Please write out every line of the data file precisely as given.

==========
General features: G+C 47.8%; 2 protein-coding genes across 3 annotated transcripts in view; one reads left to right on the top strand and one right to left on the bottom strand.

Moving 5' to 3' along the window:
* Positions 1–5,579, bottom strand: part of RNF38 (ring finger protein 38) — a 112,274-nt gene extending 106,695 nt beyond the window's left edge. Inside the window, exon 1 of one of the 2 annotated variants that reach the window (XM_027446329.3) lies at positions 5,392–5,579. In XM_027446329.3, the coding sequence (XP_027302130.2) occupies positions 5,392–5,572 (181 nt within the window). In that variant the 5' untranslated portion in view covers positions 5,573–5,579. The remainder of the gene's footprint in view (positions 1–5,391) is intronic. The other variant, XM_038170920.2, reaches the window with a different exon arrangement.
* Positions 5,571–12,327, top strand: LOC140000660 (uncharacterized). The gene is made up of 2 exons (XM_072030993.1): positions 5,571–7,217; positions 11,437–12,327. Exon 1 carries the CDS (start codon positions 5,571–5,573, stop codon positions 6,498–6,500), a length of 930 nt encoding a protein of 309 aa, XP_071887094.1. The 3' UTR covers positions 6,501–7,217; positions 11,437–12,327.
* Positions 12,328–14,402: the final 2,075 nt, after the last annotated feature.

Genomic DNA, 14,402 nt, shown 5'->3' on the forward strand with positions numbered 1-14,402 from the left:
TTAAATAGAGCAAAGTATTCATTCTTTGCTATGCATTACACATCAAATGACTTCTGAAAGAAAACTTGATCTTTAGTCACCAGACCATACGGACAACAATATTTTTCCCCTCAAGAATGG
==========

General features: G+C 47.8%; 2 protein-coding genes across 3 annotated transcripts in view; one reads left to right on the top strand and one right to left on the bottom strand.

Moving 5' to 3' along the window:
* Positions 1–5,579, bottom strand: part of RNF38 (ring finger protein 38) — a 112,274-nt gene extending 106,695 nt beyond the window's left edge. Inside the window, exon 1 of one of the 2 annotated variants that reach the window (XM_027446329.3) lies at positions 5,392–5,579. In XM_027446329.3, the coding sequence (XP_027302130.2) occupies positions 5,392–5,572 (181 nt within the window). In that variant the 5' untranslated portion in view covers positions 5,573–5,579. The remainder of the gene's footprint in view (positions 1–5,391) is intronic. The other variant, XM_038170920.2, reaches the window with a different exon arrangement.
* Positions 5,571–12,327, top strand: LOC140000660 (uncharacterized). The gene is made up of 2 exons (XM_072030993.1): positions 5,571–7,217; positions 11,437–12,327. Exon 1 carries the CDS (start codon positions 5,571–5,573, stop codon positions 6,498–6,500), a length of 930 nt encoding a protein of 309 aa, XP_071887094.1. The 3' UTR covers positions 6,501–7,217; positions 11,437–12,327.
* Positions 12,328–14,402: the final 2,075 nt, after the last annotated feature.

Genomic DNA, 14,402 nt, shown 5'->3' on the forward strand with positions numbered 1-14,402 from the left:
TTAAATAGAGCAAAGTATTCATTCTTTGCTATGCATTACACATCAAATGACTTCTGAAAGAAAACTTGATCTTTAGTCACCAGACCATACGGACAACAATATTTTTCCCCTCAAGAATGG